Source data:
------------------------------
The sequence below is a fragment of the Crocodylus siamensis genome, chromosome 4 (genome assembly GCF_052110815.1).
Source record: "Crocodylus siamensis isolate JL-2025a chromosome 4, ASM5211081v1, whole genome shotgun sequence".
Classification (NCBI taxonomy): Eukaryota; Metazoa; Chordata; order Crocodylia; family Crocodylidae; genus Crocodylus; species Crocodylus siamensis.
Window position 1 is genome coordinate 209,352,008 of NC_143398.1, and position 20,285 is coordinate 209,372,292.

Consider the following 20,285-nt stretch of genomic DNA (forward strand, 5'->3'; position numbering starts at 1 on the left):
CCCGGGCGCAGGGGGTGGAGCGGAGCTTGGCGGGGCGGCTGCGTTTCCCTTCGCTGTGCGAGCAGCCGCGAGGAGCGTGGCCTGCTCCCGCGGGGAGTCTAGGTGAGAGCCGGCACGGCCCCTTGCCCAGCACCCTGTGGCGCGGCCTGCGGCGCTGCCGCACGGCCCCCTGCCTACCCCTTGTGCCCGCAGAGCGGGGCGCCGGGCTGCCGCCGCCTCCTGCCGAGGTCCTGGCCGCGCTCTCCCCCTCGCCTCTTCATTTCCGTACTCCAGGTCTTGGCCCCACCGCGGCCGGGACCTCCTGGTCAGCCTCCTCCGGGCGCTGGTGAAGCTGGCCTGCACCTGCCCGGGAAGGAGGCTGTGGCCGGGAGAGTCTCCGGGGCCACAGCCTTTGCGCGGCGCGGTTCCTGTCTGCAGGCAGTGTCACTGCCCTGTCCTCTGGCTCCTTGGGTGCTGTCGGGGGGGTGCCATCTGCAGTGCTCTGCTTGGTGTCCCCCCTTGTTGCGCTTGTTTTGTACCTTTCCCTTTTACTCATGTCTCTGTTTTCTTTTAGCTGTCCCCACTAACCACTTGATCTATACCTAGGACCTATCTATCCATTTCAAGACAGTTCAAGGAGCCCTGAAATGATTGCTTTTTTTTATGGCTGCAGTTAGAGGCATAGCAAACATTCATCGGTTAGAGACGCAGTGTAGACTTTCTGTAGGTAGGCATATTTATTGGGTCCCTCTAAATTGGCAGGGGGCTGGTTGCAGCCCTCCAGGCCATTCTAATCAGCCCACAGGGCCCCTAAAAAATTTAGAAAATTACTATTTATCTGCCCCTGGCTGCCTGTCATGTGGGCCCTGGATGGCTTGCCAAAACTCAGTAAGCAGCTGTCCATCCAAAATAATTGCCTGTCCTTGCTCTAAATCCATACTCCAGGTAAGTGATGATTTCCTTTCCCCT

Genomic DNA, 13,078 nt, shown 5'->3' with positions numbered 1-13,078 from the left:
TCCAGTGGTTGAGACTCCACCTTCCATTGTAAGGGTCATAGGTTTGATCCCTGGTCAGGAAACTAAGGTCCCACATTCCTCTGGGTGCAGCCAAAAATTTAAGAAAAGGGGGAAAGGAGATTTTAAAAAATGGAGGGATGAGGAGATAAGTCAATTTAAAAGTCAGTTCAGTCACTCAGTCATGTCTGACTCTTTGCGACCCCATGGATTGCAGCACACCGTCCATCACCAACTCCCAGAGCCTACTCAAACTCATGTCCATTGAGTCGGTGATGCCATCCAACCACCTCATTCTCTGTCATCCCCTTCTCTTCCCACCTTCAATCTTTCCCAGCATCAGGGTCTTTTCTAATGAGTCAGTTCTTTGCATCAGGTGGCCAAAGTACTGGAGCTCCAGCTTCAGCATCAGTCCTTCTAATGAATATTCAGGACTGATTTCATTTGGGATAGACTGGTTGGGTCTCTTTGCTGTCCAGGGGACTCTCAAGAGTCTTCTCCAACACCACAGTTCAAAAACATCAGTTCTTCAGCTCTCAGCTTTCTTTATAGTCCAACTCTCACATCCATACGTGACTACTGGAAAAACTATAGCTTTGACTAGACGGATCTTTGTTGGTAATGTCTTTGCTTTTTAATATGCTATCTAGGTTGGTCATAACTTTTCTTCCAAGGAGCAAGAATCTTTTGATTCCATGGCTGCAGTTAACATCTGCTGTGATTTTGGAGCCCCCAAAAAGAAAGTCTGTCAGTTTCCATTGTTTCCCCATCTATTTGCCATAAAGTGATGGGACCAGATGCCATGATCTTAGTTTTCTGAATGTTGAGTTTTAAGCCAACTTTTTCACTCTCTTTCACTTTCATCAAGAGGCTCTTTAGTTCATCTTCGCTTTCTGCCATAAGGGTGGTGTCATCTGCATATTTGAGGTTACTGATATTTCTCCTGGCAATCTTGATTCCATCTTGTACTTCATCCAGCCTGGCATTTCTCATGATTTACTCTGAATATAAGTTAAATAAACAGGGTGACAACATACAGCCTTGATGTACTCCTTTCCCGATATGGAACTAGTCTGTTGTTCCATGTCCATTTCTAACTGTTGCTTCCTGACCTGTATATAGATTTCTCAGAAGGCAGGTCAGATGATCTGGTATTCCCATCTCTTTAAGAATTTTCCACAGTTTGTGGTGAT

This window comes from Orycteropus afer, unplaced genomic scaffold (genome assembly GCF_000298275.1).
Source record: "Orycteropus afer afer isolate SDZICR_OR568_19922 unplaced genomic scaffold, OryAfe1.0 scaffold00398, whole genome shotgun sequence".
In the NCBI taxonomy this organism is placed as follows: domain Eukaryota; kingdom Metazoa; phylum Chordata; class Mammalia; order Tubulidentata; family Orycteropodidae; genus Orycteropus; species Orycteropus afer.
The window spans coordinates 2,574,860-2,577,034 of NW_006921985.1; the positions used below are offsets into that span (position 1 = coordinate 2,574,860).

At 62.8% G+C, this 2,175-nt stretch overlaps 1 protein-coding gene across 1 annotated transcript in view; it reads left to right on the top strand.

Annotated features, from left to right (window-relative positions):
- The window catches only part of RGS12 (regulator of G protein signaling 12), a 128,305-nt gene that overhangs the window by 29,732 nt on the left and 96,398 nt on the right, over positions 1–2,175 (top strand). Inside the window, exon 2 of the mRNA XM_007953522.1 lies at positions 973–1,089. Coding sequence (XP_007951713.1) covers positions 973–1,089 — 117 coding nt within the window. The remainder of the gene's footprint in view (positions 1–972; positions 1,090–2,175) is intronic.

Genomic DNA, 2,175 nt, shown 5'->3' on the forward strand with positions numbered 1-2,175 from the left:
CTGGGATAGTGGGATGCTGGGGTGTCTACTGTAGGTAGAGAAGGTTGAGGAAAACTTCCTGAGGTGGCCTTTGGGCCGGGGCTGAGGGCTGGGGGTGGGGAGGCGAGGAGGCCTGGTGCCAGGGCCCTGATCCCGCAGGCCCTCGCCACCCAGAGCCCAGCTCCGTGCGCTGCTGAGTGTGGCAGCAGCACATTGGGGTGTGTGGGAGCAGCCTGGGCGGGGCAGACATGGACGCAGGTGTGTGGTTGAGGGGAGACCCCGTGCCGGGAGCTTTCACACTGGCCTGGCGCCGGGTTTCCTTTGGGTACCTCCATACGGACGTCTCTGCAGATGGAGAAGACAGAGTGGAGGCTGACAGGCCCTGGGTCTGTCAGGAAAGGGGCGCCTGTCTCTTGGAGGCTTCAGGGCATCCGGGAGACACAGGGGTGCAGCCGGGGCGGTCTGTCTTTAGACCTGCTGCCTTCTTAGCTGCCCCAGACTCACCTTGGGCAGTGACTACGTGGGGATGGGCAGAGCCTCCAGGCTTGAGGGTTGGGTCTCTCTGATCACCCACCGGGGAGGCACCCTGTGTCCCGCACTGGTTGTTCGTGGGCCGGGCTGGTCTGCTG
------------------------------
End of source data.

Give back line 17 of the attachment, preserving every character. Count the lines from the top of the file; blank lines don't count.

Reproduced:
CTGGGATAGTGGGATGCTGGGGTGTCTACTGTAGGTAGAGAAGGTTGAGGAAAACTTCCTGAGGTGGCCTTTGGGCCGGGGCTGAGGGCTGGGGGTGGGGAGGCGAGGAGGCCTGGTGCCAGGGCCCTGATCCCGCAGGCCCTCGCCACCCAGAGCCCAGCTCCGTGCGCTGCTGAGTGTGGCAGCAGCACATTGGGGTGTGTGGGAGCAGCCTGGGCGGGGCAGACATGGACGCAGGTGTGTGGTTGAGGGGAGACCCCGTGCCGGGAGCTTTCACACTGGCCTGGCGCCGGGTTTCCTTTGGGTACCTCCATACGGACGTCTCTGCAGATGGAGAAGACAGAGTGGAGGCTGACAGGCCCTGGGTCTGTCAGGAAAGGGGCGCCTGTCTCTTGGAGGCTTCAGGGCATCCGGGAGACACAGGGGTGCAGCCGGGGCGGTCTGTCTTTAGACCTGCTGCCTTCTTAGCTGCCCCAGACTCACCTTGGGCAGTGACTACGTGGGGATGGGCAGAGCCTCCAGGCTTGAGGGTTGGGTCTCTCTGATCACCCACCGGGGAGGCACCCTGTGTCCCGCACTGGTTGTTCGTGGGCCGGGCTGGTCTGCTG